The number of home repossessions in 2014 was almost a quarter less than in the previous year, according to new figures.
The Council of Mortgage Lenders (CML) said that there were 21,000 repossessions last year, some 26 per cent down on the previous year and the lowest level since 2006.
The CML said the lower figure was partly down to low interest rates and cheap mortgage deals, which are protecting homeowners from the threat of missing payments.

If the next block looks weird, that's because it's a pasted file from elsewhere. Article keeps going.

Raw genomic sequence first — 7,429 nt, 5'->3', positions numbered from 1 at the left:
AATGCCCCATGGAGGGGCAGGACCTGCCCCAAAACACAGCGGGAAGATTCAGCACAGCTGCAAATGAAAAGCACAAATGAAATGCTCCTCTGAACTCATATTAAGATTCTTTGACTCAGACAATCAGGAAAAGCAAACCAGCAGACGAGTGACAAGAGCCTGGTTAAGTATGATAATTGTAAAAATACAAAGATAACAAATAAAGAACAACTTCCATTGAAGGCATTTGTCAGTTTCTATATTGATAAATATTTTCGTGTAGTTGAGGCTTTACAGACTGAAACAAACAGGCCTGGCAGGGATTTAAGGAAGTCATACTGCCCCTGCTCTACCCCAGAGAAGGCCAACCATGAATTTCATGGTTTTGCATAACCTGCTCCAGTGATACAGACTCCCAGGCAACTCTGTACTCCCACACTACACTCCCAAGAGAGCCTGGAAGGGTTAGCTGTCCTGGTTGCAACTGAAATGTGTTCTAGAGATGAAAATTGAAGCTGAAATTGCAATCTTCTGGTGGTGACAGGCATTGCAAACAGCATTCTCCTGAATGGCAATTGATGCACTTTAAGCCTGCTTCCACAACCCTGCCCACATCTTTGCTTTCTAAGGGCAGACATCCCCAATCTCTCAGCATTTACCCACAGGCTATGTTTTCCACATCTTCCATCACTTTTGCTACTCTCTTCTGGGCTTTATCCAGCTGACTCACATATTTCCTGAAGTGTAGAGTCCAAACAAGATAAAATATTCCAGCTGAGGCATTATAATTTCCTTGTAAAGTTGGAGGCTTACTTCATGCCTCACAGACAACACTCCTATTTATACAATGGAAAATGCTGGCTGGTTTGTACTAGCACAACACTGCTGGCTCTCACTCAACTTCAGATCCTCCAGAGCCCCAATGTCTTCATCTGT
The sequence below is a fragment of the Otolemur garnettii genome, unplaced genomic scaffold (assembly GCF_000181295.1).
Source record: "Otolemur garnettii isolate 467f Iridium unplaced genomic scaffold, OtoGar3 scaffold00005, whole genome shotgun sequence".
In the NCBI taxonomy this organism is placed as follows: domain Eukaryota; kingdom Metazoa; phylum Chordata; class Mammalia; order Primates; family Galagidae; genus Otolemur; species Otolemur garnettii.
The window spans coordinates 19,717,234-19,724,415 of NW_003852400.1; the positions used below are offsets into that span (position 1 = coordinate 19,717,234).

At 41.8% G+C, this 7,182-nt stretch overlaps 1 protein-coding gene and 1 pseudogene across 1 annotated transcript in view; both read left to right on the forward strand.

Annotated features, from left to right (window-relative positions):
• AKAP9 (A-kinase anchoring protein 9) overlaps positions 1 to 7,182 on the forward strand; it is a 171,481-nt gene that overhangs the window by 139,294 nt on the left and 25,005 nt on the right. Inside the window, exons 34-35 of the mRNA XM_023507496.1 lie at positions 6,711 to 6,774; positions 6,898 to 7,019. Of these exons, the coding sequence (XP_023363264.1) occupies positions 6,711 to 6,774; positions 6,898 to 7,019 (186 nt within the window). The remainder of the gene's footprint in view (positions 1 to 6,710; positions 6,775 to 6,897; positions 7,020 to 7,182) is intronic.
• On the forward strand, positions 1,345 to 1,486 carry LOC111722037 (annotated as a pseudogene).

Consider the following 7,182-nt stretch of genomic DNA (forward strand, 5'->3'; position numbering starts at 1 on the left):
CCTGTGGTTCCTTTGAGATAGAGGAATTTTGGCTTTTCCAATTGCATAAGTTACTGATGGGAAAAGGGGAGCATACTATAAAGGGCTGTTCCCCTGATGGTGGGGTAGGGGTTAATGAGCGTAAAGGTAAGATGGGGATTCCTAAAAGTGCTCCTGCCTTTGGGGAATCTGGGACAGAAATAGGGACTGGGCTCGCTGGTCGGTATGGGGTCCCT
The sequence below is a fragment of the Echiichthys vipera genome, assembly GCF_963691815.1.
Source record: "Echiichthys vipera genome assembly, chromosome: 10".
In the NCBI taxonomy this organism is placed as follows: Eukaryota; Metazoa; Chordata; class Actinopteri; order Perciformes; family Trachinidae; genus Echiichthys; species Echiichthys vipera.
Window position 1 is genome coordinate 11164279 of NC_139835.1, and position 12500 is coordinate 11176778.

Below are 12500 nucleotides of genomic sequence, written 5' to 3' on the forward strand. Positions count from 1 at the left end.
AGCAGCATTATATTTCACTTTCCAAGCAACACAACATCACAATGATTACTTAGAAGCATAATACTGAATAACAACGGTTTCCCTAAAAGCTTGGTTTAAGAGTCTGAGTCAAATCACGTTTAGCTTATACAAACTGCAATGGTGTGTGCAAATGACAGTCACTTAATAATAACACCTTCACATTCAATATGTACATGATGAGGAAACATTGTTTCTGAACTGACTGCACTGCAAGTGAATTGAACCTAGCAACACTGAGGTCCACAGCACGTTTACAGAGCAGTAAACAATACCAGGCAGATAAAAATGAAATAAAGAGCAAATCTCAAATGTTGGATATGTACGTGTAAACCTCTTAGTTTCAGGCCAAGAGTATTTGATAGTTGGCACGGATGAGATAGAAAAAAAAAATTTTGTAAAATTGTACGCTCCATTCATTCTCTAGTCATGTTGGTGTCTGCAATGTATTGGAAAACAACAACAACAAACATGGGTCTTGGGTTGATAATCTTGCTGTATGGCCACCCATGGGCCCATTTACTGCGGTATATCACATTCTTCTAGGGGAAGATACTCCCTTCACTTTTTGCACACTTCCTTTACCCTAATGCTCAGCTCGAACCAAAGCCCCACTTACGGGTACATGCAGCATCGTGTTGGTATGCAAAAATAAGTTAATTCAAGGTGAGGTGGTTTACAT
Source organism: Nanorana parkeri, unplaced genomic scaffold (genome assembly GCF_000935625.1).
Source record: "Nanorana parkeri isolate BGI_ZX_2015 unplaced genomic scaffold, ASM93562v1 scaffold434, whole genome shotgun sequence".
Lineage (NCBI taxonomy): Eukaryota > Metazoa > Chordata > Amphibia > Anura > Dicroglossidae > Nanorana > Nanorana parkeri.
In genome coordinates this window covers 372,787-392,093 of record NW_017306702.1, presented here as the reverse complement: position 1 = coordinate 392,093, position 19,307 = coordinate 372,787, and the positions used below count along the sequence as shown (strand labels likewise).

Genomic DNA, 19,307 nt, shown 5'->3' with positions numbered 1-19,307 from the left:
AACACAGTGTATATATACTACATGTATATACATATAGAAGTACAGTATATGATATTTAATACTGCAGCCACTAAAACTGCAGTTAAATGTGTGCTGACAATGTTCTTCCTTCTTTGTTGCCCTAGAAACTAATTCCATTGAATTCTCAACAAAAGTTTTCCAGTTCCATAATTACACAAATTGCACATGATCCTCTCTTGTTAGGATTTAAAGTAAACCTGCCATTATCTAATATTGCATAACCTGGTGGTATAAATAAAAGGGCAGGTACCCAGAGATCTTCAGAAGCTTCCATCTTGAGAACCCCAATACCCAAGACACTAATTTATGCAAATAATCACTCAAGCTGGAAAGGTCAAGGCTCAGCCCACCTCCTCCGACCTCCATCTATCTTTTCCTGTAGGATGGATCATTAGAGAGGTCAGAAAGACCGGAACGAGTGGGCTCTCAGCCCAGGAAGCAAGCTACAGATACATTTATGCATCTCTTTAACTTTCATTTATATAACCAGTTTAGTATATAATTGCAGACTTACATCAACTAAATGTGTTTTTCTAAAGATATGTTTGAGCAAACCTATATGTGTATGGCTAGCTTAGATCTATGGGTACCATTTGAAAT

Also, falling unemployment means that people are less likely to suddenly have a loss of income.
Three quarters (16,100) of the repossessions recorded last year were on owner-occupied homes, with the remaining 4,900 on buy-to-let properties.
The repossession rates on buy-to-let mortgages tend to be higher than on owner-occupied loans, the CML said.
This is because lenders will work harder to prevent repossession of owner-occupier homes in order to ensure people are not left without a house.
Copyright Press Association 2015